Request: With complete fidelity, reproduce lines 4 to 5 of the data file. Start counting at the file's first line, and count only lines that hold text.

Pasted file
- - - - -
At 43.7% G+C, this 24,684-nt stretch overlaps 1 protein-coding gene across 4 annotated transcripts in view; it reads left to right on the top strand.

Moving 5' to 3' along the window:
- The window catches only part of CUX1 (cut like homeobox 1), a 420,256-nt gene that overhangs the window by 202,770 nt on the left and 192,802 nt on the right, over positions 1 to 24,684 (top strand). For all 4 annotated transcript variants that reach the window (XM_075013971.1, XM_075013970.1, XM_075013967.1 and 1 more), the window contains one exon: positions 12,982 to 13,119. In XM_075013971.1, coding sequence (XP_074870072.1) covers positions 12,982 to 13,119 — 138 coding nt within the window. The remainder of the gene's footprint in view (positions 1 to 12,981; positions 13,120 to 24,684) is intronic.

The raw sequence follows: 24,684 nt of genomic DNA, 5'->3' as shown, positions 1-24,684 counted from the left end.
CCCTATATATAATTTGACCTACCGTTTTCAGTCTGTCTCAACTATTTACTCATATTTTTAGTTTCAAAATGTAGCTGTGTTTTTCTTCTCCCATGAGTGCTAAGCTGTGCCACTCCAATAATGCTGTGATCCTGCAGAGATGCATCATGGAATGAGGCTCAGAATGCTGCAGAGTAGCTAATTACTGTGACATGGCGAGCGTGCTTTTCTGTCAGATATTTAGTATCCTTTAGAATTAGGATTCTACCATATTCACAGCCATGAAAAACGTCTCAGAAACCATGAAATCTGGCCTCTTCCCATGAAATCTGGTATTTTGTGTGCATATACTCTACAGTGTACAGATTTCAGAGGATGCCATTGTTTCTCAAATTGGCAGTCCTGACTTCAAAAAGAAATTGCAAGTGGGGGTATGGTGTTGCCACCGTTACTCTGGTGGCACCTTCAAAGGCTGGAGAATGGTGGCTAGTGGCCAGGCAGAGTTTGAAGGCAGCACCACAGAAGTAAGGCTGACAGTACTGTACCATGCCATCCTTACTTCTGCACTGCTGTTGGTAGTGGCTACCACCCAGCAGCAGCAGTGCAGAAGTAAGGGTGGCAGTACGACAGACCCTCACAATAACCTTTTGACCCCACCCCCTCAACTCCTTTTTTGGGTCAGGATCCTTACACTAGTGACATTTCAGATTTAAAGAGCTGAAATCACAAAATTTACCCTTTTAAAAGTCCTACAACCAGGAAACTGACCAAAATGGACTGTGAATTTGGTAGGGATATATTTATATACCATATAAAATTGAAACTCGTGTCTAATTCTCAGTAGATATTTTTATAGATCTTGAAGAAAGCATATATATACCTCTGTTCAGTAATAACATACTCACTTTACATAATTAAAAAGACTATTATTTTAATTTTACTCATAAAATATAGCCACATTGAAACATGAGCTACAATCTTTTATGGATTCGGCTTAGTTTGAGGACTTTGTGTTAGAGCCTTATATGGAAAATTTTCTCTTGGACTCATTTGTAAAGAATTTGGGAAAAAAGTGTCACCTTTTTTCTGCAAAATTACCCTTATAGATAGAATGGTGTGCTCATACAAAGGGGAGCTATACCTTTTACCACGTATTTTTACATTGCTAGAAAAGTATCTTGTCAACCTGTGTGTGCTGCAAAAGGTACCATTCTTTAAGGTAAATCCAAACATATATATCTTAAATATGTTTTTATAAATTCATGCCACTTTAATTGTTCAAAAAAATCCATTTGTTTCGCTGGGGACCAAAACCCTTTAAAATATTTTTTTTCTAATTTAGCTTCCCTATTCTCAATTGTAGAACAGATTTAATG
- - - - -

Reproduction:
The raw sequence follows: 24,684 nt of genomic DNA, 5'->3' as shown, positions 1-24,684 counted from the left end.
CCCTATATATAATTTGACCTACCGTTTTCAGTCTGTCTCAACTATTTACTCATATTTTTAGTTTCAAAATGTAGCTGTGTTTTTCTTCTCCCATGAGTGCTAAGCTGTGCCACTCCAATAATGCTGTGATCCTGCAGAGATGCATCATGGAATGAGGCTCAGAATGCTGCAGAGTAGCTAATTACTGTGACATGGCGAGCGTGCTTTTCTGTCAGATATTTAGTATCCTTTAGAATTAGGATTCTACCATATTCACAGCCATGAAAAACGTCTCAGAAACCATGAAATCTGGCCTCTTCCCATGAAATCTGGTATTTTGTGTGCATATACTCTACAGTGTACAGATTTCAGAGGATGCCATTGTTTCTCAAATTGGCAGTCCTGACTTCAAAAAGAAATTGCAAGTGGGGGTATGGTGTTGCCACCGTTACTCTGGTGGCACCTTCAAAGGCTGGAGAATGGTGGCTAGTGGCCAGGCAGAGTTTGAAGGCAGCACCACAGAAGTAAGGCTGACAGTACTGTACCATGCCATCCTTACTTCTGCACTGCTGTTGGTAGTGGCTACCACCCAGCAGCAGCAGTGCAGAAGTAAGGGTGGCAGTACGACAGACCCTCACAATAACCTTTTGACCCCACCCCCTCAACTCCTTTTTTGGGTCAGGATCCTTACACTAGTGACATTTCAGATTTAAAGAGCTGAAATCACAAAATTTACCCTTTTAAAAGTCCTACAACCAGGAAACTGACCAAAATGGACTGTGAATTTGGTAGGGATATATTTATATACCATATAAAATTGAAACTCGTGTCTAATTCTCAGTAGATATTTTTATAGATCTTGAAGAAAGCATATATATACCTCTGTTCAGTAATAACATACTCACTTTACATAATTAAAAAGACTATTATTTTAATTTTACTCATAAAATATAGCCACATTGAAACATGAGCTACAATCTTTTATGGATTCGGCTTAGTTTGAGGACTTTGTGTTAGAGCCTTATATGGAAAATTTTCTCTTGGACTCATTTGTAAAGAATTTGGGAAAAAAGTGTCACCTTTTTTCTGCAAAATTACCCTTATAGATAGAATGGTGTGCTCATACAAAGGGGAGCTATACCTTTTACCACGTATTTTTACATTGCTAGAAAAGTATCTTGTCAACCTGTGTGTGCTGCAAAAGGTACCATTCTTTAAGGTAAATCCAAACATATATATCTTAAATATGTTTTTATAAATTCATGCCACTTTAATTGTTCAAAAAAATCCATTTGTTTCGCTGGGGACCAAAACCCTTTAAAATATTTTTTTTCTAATTTAGCTTCCCTATTCTCAATTGTAGAACAGATTTAATG